When Congress passed the Fair Debt Collection Practices Act it created a federal statutory right to damages for consumers who suffer abusive debt collection practices. One of those practices, the required disclosures in a communication with the consumer, was the subject of a recent decision by the Sixth Circuit Court of Appeals in Cincinnati.
The decision will give some comfort to consumer lenders and their lawyers in light of the judicial limitation it imposed on Congress when it creates federal statutory causes of action. Here the decision was in favor of the purported debt collector, the lender’s lawyer.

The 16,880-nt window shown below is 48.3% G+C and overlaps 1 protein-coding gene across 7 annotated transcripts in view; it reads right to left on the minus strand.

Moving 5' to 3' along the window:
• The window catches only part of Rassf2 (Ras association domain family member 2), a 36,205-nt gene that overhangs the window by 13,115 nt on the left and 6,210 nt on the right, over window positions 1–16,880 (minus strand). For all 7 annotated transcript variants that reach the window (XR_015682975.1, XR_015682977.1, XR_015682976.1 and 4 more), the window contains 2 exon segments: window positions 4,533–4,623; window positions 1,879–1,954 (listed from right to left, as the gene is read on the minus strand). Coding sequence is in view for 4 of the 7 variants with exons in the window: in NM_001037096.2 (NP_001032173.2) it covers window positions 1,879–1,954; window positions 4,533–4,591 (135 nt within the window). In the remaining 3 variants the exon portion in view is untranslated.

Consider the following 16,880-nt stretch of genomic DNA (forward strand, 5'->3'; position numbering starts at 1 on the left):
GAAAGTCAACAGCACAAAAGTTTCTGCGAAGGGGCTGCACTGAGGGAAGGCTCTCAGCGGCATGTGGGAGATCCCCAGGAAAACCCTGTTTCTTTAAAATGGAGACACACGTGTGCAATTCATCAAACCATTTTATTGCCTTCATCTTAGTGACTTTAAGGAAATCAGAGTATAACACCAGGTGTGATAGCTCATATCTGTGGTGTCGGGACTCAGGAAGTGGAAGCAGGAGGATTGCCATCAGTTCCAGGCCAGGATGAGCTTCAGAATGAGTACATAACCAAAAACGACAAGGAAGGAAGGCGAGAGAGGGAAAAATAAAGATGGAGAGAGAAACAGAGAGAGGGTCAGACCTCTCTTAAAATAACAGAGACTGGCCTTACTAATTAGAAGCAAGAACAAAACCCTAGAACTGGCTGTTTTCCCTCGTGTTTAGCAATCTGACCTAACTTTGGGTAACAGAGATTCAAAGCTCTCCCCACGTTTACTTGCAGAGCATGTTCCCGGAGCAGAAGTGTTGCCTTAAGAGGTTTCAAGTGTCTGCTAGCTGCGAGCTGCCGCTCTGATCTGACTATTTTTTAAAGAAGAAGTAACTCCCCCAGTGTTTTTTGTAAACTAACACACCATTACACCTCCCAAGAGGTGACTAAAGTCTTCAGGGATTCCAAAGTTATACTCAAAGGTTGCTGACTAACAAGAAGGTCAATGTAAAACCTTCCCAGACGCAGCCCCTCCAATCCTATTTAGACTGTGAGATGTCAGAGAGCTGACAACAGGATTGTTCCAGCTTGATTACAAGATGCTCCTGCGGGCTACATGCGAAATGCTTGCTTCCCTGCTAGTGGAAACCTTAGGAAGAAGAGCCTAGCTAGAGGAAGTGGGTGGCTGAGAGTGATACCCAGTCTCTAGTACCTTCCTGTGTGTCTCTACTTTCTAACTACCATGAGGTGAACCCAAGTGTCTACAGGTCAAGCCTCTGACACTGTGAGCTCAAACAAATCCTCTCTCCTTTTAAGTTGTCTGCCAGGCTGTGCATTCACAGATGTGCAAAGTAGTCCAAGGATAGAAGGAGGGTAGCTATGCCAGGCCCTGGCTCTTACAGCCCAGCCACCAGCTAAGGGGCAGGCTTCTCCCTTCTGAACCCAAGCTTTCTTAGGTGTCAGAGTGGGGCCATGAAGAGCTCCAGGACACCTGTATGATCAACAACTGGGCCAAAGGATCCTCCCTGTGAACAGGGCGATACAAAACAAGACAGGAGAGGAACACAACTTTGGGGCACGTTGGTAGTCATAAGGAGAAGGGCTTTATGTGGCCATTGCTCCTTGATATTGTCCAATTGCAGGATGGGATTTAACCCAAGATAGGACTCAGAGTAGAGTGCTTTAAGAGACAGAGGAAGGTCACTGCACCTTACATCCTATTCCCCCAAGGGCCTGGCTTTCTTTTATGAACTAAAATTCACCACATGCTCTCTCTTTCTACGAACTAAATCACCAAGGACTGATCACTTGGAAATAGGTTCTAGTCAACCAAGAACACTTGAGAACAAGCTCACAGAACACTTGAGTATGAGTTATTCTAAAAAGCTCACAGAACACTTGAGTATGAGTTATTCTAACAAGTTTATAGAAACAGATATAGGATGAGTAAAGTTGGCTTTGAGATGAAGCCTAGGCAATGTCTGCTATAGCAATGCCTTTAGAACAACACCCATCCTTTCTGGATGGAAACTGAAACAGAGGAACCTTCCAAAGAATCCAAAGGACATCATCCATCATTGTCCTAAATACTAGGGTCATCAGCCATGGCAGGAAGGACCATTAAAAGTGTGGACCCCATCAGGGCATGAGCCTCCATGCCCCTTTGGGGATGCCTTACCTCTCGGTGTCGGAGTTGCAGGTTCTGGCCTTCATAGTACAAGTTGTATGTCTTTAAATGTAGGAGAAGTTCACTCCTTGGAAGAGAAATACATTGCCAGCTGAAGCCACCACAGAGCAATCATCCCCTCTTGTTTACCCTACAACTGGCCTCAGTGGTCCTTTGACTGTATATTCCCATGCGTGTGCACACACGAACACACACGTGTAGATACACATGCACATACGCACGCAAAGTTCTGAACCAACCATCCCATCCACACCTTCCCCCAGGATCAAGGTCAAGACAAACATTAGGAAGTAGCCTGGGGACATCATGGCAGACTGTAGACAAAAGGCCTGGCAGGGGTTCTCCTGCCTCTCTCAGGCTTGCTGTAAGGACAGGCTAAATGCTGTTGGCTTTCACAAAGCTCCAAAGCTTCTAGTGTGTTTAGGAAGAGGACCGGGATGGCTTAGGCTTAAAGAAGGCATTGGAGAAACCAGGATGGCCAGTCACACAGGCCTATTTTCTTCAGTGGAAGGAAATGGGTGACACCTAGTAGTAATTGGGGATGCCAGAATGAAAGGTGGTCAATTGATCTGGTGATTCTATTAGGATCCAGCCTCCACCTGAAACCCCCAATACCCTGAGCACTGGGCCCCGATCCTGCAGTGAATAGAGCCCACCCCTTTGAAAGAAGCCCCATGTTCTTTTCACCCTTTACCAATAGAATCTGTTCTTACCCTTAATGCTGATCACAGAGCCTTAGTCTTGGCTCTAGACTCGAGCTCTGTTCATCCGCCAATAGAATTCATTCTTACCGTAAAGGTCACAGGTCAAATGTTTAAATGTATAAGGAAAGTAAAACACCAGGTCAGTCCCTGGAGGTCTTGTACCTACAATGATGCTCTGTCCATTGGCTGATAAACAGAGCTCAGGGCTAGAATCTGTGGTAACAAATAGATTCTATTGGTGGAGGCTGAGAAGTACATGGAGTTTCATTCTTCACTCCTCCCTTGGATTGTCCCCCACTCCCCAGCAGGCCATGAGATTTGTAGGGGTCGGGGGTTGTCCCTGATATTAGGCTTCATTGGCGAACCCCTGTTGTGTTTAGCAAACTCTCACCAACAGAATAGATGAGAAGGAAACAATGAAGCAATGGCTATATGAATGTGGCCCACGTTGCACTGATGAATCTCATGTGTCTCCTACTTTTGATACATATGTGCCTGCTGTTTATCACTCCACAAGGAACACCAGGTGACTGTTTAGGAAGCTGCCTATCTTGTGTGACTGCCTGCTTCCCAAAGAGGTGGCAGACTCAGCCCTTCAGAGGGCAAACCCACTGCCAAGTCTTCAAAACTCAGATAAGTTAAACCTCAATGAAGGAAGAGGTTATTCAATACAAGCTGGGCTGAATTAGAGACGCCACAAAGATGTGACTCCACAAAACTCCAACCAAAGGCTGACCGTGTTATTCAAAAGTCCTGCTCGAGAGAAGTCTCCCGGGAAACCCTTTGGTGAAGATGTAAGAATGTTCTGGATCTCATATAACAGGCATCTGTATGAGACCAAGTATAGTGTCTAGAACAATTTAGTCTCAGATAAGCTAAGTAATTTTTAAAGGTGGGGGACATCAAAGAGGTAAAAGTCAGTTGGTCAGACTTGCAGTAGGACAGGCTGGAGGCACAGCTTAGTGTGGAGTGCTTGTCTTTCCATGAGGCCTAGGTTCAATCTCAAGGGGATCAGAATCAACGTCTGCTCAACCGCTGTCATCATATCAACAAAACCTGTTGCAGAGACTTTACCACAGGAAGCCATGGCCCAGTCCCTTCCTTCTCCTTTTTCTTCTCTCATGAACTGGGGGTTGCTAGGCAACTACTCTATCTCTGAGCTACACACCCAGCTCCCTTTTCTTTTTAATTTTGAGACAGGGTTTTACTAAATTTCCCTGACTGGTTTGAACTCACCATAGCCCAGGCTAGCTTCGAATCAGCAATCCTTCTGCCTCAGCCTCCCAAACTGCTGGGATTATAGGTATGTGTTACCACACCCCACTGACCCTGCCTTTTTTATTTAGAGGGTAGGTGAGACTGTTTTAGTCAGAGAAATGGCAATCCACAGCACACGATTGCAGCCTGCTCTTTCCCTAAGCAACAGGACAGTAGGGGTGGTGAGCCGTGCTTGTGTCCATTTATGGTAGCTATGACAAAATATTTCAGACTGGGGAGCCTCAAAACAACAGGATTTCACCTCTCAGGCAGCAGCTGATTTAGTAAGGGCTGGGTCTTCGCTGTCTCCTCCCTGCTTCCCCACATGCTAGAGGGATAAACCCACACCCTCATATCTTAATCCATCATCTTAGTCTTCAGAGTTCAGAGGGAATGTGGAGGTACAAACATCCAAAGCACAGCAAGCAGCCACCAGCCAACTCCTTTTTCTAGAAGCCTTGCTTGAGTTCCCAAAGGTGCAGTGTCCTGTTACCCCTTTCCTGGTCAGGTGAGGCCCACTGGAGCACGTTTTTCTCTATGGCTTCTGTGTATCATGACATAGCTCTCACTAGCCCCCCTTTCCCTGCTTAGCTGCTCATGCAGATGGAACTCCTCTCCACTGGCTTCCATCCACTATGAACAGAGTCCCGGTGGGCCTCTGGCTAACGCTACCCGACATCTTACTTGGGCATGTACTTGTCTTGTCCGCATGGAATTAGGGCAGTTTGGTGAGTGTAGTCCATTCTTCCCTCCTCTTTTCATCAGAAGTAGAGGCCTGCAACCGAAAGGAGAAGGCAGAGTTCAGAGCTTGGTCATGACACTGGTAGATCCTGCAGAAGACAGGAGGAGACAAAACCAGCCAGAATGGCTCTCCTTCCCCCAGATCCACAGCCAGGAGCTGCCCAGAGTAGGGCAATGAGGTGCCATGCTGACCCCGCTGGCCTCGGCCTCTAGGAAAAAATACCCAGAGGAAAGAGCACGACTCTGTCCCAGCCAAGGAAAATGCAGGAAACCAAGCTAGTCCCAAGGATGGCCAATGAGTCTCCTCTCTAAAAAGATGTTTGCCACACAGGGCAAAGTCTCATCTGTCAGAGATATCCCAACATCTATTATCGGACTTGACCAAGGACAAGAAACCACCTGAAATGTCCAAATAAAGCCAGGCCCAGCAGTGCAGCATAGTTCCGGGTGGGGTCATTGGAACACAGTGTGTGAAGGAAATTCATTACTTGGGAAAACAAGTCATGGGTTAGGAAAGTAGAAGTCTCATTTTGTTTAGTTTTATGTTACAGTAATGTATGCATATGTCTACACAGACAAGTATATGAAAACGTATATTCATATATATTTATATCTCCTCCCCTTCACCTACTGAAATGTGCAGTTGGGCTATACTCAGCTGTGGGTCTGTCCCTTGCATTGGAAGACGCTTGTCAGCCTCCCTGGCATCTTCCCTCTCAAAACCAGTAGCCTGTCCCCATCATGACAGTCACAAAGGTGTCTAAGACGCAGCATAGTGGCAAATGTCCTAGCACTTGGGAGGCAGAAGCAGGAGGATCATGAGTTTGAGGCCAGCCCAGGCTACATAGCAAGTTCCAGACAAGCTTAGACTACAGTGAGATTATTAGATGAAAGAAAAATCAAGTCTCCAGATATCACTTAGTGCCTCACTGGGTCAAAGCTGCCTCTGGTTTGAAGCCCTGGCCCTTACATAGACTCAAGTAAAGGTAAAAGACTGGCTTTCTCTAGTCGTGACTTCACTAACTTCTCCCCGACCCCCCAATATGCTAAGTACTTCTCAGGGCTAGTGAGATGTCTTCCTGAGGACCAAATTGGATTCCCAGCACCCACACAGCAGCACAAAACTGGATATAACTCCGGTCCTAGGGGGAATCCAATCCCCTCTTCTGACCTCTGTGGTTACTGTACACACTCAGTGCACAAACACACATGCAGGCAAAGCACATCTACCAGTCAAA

The FDCPA is frequently the subject of litigation. The possibility of damages for a consumer has prompted federal litigation the way honey draws bees. Here the honey was a claim against the lender’s lawyer and his law firm.
The facts in this case were not in question. This summary is drawn from a very well-written opinion by Judge Jeffrey Sutton of the Court of Appeals available here.
In 2010, James and Patricia Haggy defaulted on a mobile home loan. When foreclosure proceedings were initiated, Mrs. Hagy called the law firm representing the foreclosing lender. The foreclosure was settled when the Hagy’s …